After that tribute, Wicks pleased the crowd by played his biggest hit.   The choice of a Paisley cover fueled speculation about Wicks’ future with his dancer girlfriend, and his introduction to his biggest hit to date added to it.

“I don’t know nothing about stealing Cinderella,” he said, “but I’m trying,” – a subtle reference to the 20-year old Hough.  He followed with a power ballad, “What If You Stay,” and closed the night with back to back rockers – “I Feel a Good Time Comin’ On” and “She’s Gonna Hurt Somebody.”

Wicks’ humility matches his resume.  He was late for a pre-show meet and greet because “my mama taught me to never go out in public without a cleanly pressed shirt.”  It was pretty clear who held the iron.

Flying a redeye out of LA the night before didn’t deter Wicks from wading into a crowd of post-show fans at his merchandise table.  If this kind of fan-centric energy were more common in John Mellencamp’s circle, the business might be in better shape.

The show’s success was a testament to the efforts of local radio station KIXX-FM.  Their morning team of Traci and Paul was instrumental in spotting Wicks’ talent well before his dancing prowess was known,

Manager/promoter Jim Roach booked the rising country star right on the cusp of fame.  As good as the music was Thursday, without such behind the scenes magic, the show never would have happened.

It’ was also clear from the sold-out show that country music is a strong area draw.  More shows like this one are just what the Opera House needs.

Chuck Wicks Keeps Things Cool

picture-16

Chuck Wicks
Claremont Opera House
Thursday, March 19, 2009
Tickets – $20.00

7:30 PM – Order Tickets

Though he’s out straight juggling gigs and learning to dance on national television, Chuck Wicks is in a breezy mood.

“My songwriting buddies are coming out to L.A,” says the rising country star, who has two hit singles, a top 10 album, and a new song heading up the charts.

At the moment, though, his mind is on fancy footwork.

During the first week of “Dancing With The Stars,” he and girlfriend Julianne Hough waltzed their way into the middle of the pack.  The couple is practicing hard for the second round, which starts Monday, with an elimination vote on March 17.

Hough is a two-time DWTS champion, but it’s all pretty new to Wicks.

“I have 5 days to learn how to salsa,” he says, but if Wicks is nervous, you’d never know.

“It always looks better than it feels,” he says with a laugh

“I just want to have a decent show and maybe win the thing.  But it’s only about 3 months, and then I go back to touring.”

“The music never leaves,” he concludes.

That’s where the focus will be Thursday night, when Wicks and his four-piece band perform at the Claremont Opera House.

The singer-songwriter tasted success when his debut single, “Stealing Cinderella,” went to number five in the country charts.

The song also caught the attention of Tennessee Volunteers then-coach Philip Fulmer, who declared – “it hit me like a ton of bricks.”

He asked Chuck to play it at his daughter’s wedding.

Says Wicks, “to have a song you wrote touch someone so deeply that they ask for you to perform on one of the most special days of their lives – that is incredible.”

Learning of Fulmer’s interest pleased Wicks – musicians love attention, after all – but upon reflection he realizes his initial response may have seemed a bit nonchalant.

I said, “cool, dude – OK, let’s do it.”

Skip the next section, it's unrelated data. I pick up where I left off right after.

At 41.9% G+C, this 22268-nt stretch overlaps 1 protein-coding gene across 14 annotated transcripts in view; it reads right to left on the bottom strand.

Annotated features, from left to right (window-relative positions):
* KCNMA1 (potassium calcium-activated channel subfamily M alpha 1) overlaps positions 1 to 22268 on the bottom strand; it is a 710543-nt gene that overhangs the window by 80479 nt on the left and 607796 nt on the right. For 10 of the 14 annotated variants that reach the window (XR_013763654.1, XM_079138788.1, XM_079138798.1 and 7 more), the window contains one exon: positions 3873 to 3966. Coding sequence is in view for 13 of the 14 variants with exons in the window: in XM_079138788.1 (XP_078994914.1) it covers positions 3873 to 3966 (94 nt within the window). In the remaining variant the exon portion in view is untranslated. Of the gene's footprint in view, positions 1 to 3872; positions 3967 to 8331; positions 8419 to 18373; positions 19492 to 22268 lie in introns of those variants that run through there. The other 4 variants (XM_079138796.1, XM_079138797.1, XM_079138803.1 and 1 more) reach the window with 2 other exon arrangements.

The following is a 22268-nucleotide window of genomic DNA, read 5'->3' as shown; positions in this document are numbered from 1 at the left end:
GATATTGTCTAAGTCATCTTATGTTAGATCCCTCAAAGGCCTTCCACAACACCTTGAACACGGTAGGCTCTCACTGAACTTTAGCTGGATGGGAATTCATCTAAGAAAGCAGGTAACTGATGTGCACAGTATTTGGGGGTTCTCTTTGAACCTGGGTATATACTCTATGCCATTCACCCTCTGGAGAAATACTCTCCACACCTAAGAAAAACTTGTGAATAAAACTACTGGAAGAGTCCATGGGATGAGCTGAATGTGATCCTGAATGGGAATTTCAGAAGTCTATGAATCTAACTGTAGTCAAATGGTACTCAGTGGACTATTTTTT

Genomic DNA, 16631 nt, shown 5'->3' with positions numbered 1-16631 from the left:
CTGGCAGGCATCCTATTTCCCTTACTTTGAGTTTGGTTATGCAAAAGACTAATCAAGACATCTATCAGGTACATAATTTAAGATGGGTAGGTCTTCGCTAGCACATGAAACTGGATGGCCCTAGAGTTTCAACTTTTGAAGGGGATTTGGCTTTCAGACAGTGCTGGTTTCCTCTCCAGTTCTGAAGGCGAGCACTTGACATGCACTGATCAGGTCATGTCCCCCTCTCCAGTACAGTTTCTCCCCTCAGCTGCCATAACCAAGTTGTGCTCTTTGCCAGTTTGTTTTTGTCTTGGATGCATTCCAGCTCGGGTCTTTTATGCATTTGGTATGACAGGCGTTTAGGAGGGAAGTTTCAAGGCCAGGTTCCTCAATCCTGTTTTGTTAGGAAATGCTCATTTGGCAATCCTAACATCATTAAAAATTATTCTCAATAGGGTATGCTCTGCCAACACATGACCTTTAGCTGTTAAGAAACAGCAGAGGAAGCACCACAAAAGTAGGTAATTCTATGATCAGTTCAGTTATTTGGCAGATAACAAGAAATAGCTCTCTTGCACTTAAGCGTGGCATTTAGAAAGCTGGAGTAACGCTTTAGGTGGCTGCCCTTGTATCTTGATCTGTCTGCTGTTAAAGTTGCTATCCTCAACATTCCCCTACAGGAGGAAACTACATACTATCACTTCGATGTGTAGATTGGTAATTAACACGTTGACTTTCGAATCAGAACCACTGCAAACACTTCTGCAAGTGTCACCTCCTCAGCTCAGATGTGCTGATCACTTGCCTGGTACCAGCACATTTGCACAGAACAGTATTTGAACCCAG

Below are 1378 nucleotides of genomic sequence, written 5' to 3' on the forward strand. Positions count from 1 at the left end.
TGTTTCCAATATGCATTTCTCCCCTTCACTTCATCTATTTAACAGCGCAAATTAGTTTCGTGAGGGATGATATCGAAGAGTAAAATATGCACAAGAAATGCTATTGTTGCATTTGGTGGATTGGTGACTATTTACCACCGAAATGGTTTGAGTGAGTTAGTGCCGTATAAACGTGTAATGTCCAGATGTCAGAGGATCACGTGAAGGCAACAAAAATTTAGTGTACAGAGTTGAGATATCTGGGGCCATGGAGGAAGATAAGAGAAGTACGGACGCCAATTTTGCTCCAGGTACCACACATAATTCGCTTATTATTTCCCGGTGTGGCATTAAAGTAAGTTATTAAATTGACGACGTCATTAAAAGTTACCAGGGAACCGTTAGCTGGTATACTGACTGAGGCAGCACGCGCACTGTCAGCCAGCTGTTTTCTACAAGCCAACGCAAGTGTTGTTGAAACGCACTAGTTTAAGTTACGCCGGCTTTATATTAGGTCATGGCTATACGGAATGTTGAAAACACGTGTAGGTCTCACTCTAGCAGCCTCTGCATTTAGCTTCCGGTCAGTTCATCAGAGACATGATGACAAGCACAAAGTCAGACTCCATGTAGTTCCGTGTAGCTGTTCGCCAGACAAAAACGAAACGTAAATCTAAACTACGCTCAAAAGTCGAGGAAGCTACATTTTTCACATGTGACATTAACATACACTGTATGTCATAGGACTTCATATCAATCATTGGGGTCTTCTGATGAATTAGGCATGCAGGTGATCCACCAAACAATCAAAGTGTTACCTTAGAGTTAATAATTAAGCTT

“Little did I know he was Tennessee royalty,” Chuck says. “You don’t really know unless you’re in the state.”

Wicks was born and raised in Delaware, and went to the University of Florida with dreams of playing professional baseball.

But after arriving, he picked up the guitar.

“Freshman year, you don’t know what your major is gonna be,” he explains.

By the time he was a junior, Wicks had a record deal and was on his way to Nashville..

“The minute I got here, I got dropped by the label,” he recalls.  “But I dug in and got a job parking cars.”

He also worked with some of country music’s best songwriters.  Through the multi-year apprenticeship, says Wicks, “I really found out who I was as an artist.”

The success of “Stealing Cinderella” led to “Starting Now.” his debut on RCA Nashville.  For the album, Wicks selected a diverse mix of songs that reflected his own tastes.

“Growing up, I listened to R&B, pop, jazz and everything in between. I’m a big fan of music,” he says. He recently bragged in his blog about attending an AC/DC concert.

Wicks wrote all but one of the album’s 11 tracks, including arena country-rock (“All I Ever Wanted”), James Taylor-flavored folk pop (“When You’re Single”) and Brian McKnight-like country soul (“Mine All Mine”).

But his knack for tapping into universal emotions on ballads like “Stealing Cinderella” may lift Chuck Wicks to stardom on the order of Keith Urban or Brad Paisley (who he toured with in 2008).

The just-released single “Man of the House” tells the story of a 10-year old boy who wakes up early every morning to make breakfast for his sister and coffee for his mother.  He’s trying his best to stand in for his father, who’s serving overseas.

“It’s hard to be a kid when you’re the man of the house,” sings Wicks.

Co-written with Mike Mobley, Wicks says it “was a tough song to write.  We wanted to make sure to do this song justice because there are so many people who are living it.”

Wicks thinks that the song’s little domestic details – Captain Crunch in cereal bowls, Larry King on television – help people better relate to it.

After playing it in concert, many teary-eyed fans have thanked him for telling their story.

Says a humbled Wicks – “it’s mind blowing.”

Fans at Thursday’s Opera House show can expect  “a good hang.”